War On Drugs Has Failed According To Newest Report

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The war on drugs has waged for decades now taking thousands of casualties and costing millions of tax payer dollars. After all the damage is done, reports show that it has turned out to be a complete failure. Drug use and addiction has not even mildly decreased; in fact the problem is worse and drug possession arrests have almost tripled since the war on drugs began. Every 25 seconds someone is arrested for drug possession and, the majority of the time, the arrest is for a tiny amount. In Texas 78 percent of drug arrests are for under a gram, quantities smaller than a sugar packet. The report says that this kind of quantity for personal use is more of a health issue than a criminal offence. The cost for it being dealt with on a criminal level is absolutely crippling to families, communities and the tax payer.

More People Arrested for Marijuana Than Violent Crime

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Though caucasians are more likely to smoke marijuana, arrests show a racial prejudice against minorities.

Despite the country’s changing opinion about marijuana and the fact that it is legalized for its many medicinal purposes in 25 states, more people are arrested for marijuana possession than for all violent crimes combined, including murder, rape and burglary.

Human Rights Watch and the American Civil Liberties Union released a report that explores the result of making drug possession and personal use a criminal offense in the U.S. Tess Borden, the author of the report revealed, “Each day, tens of thousands more are convicted, cycle through jails and prisons, and spend extended periods on probation and parole, often burdened with crippling debt from court-imposed fines and fees. Their criminal records lock them out of jobs, housing, education, welfare assistance, voting, and much more, and subject them to discrimination and stigma.”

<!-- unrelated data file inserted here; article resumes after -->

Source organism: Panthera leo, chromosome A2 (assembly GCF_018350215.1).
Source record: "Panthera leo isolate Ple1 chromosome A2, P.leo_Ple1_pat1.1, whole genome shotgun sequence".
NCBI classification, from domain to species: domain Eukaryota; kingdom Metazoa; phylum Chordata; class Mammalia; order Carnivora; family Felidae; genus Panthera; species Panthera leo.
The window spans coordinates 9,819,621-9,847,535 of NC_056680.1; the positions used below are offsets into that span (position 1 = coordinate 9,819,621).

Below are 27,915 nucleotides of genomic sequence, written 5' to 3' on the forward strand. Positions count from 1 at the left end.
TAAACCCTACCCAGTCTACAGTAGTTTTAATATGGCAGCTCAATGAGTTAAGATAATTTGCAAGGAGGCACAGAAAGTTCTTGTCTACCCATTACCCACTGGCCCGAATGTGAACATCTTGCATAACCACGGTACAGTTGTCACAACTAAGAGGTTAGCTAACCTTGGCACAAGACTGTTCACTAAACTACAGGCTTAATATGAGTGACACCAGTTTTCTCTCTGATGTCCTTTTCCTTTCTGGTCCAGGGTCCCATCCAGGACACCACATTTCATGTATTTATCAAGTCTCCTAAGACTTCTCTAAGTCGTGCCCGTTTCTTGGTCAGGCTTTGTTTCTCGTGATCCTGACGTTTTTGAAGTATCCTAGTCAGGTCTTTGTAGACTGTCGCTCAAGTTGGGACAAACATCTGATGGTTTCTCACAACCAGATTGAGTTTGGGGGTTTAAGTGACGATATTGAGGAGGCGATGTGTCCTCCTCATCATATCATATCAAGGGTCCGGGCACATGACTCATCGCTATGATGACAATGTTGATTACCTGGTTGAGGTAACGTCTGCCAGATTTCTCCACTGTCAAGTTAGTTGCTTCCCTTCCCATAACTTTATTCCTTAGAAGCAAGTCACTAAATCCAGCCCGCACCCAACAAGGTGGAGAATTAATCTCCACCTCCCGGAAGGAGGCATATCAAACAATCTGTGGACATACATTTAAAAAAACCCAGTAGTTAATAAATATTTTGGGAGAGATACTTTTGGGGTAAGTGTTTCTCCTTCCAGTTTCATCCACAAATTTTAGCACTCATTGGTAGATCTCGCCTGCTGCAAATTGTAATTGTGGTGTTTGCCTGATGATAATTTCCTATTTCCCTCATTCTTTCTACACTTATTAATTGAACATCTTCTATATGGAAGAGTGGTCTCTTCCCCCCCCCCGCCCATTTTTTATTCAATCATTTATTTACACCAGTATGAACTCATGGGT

Racist Leanings of the War on Drugs

Unfortunately, according to Borden, those affected are “communities of color and the poor.” The report shows that while white people are more likely to use illicit drugs, black people are more than 2 and half times likely to be arrested. In Iowa, Montana and Vermont, where there are statistically less African Americans, they are still over 6 times more likely to be arrested. In Manhattan where 15 percent of the population are African American, they are 11 times more likely to be arrested for drug possession. This disproportionate execution of drug laws has supported a devastating cycle of struggle that ultimately impacts everybody.

The Use of “Selective Enforcement”

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Statistics indicate that selective enforcement is leading to racism in marijuana-related arrests.

Part of the issue is that police departments often send more officers to high crime areas. The police arrive and arrest residents for even the smallest crimes, such as loitering, jaywalking or possessing marijuana. This then drives up the crime rate in the area, leading to more arrests in the future. Inimai M. Chettiar, director of the Justice Program at New York University’s Brennan Center for Justice explains, “It is selective enforcement, and the example I like to use is that you have all sorts of drug use inside elite college dorms, but you don’t see the police busting through doors.”

According to the report, the war on drugs has not only failed to lower drug use in the country, it has had a devastating impact on people, communities and the economy. The cost alone for law enforcement as well as court and jail time has placed an immense burden on tax payers. The Human Rights Watch and American Civil Liberties Union report recommends that drug possession be decriminalized for personal use and treated as a public health issue instead of a criminal offence.

 

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